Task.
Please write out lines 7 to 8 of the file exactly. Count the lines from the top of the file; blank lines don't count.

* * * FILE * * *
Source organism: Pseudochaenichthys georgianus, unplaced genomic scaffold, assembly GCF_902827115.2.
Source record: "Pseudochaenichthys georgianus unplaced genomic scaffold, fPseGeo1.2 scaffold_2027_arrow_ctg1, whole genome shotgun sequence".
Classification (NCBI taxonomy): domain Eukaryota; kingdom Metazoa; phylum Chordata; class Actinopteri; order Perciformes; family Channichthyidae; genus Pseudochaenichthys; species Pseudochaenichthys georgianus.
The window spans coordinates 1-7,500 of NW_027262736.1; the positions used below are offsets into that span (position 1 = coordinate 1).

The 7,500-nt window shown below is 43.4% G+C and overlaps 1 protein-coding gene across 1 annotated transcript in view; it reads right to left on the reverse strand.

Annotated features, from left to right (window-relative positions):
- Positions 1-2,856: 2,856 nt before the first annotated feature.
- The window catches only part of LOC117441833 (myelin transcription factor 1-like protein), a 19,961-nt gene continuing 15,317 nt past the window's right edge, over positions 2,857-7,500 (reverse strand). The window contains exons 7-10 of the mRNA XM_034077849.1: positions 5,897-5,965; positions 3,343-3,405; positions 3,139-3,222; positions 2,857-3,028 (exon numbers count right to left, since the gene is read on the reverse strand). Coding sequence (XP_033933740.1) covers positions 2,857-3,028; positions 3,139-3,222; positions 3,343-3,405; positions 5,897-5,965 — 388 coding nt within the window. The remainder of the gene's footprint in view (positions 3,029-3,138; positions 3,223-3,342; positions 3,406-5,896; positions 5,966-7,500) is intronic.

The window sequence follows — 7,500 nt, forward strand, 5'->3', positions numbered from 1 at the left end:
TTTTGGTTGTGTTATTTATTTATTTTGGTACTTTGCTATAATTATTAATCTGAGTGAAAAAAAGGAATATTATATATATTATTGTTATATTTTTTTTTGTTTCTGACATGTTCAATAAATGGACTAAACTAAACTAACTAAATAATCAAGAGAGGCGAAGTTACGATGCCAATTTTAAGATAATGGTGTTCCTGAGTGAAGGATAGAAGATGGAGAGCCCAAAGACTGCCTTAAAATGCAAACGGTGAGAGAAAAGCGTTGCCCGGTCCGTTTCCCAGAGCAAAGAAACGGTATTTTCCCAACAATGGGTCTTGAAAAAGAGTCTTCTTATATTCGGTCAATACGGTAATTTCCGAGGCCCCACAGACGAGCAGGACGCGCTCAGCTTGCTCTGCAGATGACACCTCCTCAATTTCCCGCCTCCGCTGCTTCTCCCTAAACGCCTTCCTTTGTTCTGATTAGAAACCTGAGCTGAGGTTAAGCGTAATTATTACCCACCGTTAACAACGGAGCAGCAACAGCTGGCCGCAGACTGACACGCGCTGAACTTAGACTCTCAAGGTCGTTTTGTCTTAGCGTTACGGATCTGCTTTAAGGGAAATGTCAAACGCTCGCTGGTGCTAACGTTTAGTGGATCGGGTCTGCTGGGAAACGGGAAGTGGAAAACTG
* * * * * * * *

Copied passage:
- Positions 1-2,856: 2,856 nt before the first annotated feature.
- The window catches only part of LOC117441833 (myelin transcription factor 1-like protein), a 19,961-nt gene continuing 15,317 nt past the window's right edge, over positions 2,857-7,500 (reverse strand). The window contains exons 7-10 of the mRNA XM_034077849.1: positions 5,897-5,965; positions 3,343-3,405; positions 3,139-3,222; positions 2,857-3,028 (exon numbers count right to left, since the gene is read on the reverse strand). Coding sequence (XP_033933740.1) covers positions 2,857-3,028; positions 3,139-3,222; positions 3,343-3,405; positions 5,897-5,965 — 388 coding nt within the window. The remainder of the gene's footprint in view (positions 3,029-3,138; positions 3,223-3,342; positions 3,406-5,896; positions 5,966-7,500) is intronic.